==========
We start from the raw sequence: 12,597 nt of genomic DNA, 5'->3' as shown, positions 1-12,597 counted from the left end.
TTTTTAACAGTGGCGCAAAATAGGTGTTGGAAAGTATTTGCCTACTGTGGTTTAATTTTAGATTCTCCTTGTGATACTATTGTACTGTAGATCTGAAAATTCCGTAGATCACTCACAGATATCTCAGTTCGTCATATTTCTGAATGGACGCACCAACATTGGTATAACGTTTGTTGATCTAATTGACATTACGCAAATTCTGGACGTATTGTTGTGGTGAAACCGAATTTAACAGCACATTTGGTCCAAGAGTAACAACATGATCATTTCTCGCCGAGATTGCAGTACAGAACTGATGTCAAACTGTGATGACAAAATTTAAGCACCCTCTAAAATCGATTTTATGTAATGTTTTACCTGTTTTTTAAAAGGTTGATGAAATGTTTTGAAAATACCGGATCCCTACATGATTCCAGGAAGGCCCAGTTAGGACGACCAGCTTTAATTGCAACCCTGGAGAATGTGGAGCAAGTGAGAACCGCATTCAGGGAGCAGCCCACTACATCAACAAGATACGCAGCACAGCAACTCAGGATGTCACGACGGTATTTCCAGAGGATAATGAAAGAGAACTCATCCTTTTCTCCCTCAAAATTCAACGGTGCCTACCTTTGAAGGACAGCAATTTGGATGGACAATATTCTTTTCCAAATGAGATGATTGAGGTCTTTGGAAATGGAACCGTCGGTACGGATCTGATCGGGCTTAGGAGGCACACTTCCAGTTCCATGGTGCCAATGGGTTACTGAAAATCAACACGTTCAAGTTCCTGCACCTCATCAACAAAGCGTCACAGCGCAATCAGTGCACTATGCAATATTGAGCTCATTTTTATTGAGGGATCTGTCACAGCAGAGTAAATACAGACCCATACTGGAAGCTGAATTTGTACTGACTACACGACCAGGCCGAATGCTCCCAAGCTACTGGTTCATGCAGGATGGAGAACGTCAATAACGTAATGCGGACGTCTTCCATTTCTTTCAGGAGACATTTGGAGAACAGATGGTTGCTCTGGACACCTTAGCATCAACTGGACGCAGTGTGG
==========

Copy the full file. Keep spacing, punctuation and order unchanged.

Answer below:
We start from the raw sequence: 12,597 nt of genomic DNA, 5'->3' as shown, positions 1-12,597 counted from the left end.
TTTTTAACAGTGGCGCAAAATAGGTGTTGGAAAGTATTTGCCTACTGTGGTTTAATTTTAGATTCTCCTTGTGATACTATTGTACTGTAGATCTGAAAATTCCGTAGATCACTCACAGATATCTCAGTTCGTCATATTTCTGAATGGACGCACCAACATTGGTATAACGTTTGTTGATCTAATTGACATTACGCAAATTCTGGACGTATTGTTGTGGTGAAACCGAATTTAACAGCACATTTGGTCCAAGAGTAACAACATGATCATTTCTCGCCGAGATTGCAGTACAGAACTGATGTCAAACTGTGATGACAAAATTTAAGCACCCTCTAAAATCGATTTTATGTAATGTTTTACCTGTTTTTTAAAAGGTTGATGAAATGTTTTGAAAATACCGGATCCCTACATGATTCCAGGAAGGCCCAGTTAGGACGACCAGCTTTAATTGCAACCCTGGAGAATGTGGAGCAAGTGAGAACCGCATTCAGGGAGCAGCCCACTACATCAACAAGATACGCAGCACAGCAACTCAGGATGTCACGACGGTATTTCCAGAGGATAATGAAAGAGAACTCATCCTTTTCTCCCTCAAAATTCAACGGTGCCTACCTTTGAAGGACAGCAATTTGGATGGACAATATTCTTTTCCAAATGAGATGATTGAGGTCTTTGGAAATGGAACCGTCGGTACGGATCTGATCGGGCTTAGGAGGCACACTTCCAGTTCCATGGTGCCAATGGGTTACTGAAAATCAACACGTTCAAGTTCCTGCACCTCATCAACAAAGCGTCACAGCGCAATCAGTGCACTATGCAATATTGAGCTCATTTTTATTGAGGGATCTGTCACAGCAGAGTAAATACAGACCCATACTGGAAGCTGAATTTGTACTGACTACACGACCAGGCCGAATGCTCCCAAGCTACTGGTTCATGCAGGATGGAGAACGTCAATAACGTAATGCGGACGTCTTCCATTTCTTTCAGGAGACATTTGGAGAACAGATGGTTGCTCTGGACACCTTAGCATCAACTGGACGCAGTGTGG